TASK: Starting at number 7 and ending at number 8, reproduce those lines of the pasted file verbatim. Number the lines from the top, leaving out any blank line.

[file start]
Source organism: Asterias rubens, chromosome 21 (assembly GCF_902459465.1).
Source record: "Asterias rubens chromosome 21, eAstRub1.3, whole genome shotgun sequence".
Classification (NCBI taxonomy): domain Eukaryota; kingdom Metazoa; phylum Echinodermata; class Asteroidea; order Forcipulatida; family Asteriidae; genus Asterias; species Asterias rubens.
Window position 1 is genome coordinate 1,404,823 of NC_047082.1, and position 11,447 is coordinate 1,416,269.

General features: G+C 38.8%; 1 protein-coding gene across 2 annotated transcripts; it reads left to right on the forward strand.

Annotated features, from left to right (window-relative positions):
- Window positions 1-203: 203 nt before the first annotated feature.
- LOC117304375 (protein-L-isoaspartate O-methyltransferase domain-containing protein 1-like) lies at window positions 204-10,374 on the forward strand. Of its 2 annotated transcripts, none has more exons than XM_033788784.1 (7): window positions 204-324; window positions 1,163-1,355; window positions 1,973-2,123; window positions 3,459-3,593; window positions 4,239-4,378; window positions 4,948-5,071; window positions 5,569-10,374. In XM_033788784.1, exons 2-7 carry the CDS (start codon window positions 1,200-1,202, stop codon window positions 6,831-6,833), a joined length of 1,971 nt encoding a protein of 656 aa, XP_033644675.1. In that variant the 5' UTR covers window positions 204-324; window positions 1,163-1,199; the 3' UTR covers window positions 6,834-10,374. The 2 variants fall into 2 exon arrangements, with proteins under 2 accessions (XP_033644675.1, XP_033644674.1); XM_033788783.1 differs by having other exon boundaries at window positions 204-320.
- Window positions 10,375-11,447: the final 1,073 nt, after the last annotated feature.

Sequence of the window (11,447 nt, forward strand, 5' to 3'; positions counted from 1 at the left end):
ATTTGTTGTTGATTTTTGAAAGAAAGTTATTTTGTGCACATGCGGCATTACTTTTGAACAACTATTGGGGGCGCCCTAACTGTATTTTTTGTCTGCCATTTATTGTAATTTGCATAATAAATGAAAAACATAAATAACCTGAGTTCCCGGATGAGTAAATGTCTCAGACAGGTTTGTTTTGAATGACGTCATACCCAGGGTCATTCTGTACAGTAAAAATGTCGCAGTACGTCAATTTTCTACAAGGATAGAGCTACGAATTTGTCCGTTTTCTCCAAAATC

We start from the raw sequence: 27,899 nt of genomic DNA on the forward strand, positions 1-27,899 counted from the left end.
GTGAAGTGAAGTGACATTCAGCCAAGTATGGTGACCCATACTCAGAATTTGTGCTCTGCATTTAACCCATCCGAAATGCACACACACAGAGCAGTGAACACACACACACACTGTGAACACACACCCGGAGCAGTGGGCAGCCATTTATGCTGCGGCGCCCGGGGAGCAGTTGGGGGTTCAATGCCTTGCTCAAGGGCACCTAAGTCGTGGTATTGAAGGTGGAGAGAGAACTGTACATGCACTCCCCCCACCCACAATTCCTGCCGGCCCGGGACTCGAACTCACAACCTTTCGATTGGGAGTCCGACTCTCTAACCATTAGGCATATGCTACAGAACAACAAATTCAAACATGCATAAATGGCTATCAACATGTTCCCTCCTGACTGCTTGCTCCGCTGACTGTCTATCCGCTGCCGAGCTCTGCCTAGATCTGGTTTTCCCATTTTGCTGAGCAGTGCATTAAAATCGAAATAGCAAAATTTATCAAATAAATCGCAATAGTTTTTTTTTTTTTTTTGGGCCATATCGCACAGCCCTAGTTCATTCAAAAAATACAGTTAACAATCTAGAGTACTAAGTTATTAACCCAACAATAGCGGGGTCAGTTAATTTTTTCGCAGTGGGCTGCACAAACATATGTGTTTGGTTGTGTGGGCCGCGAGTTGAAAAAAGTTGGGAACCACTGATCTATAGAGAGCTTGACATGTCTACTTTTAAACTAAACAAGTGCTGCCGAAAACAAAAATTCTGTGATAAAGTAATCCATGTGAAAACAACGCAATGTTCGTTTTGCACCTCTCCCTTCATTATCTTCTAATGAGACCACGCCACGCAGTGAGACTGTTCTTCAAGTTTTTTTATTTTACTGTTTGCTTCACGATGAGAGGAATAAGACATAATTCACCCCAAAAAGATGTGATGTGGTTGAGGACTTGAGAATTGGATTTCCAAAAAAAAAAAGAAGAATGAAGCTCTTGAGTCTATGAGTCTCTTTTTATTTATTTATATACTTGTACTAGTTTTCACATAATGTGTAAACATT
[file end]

- Window positions 1-203: 203 nt before the first annotated feature.
- LOC117304375 (protein-L-isoaspartate O-methyltransferase domain-containing protein 1-like) lies at window positions 204-10,374 on the forward strand. Of its 2 annotated transcripts, none has more exons than XM_033788784.1 (7): window positions 204-324; window positions 1,163-1,355; window positions 1,973-2,123; window positions 3,459-3,593; window positions 4,239-4,378; window positions 4,948-5,071; window positions 5,569-10,374. In XM_033788784.1, exons 2-7 carry the CDS (start codon window positions 1,200-1,202, stop codon window positions 6,831-6,833), a joined length of 1,971 nt encoding a protein of 656 aa, XP_033644675.1. In that variant the 5' UTR covers window positions 204-324; window positions 1,163-1,199; the 3' UTR covers window positions 6,834-10,374. The 2 variants fall into 2 exon arrangements, with proteins under 2 accessions (XP_033644675.1, XP_033644674.1); XM_033788783.1 differs by having other exon boundaries at window positions 204-320.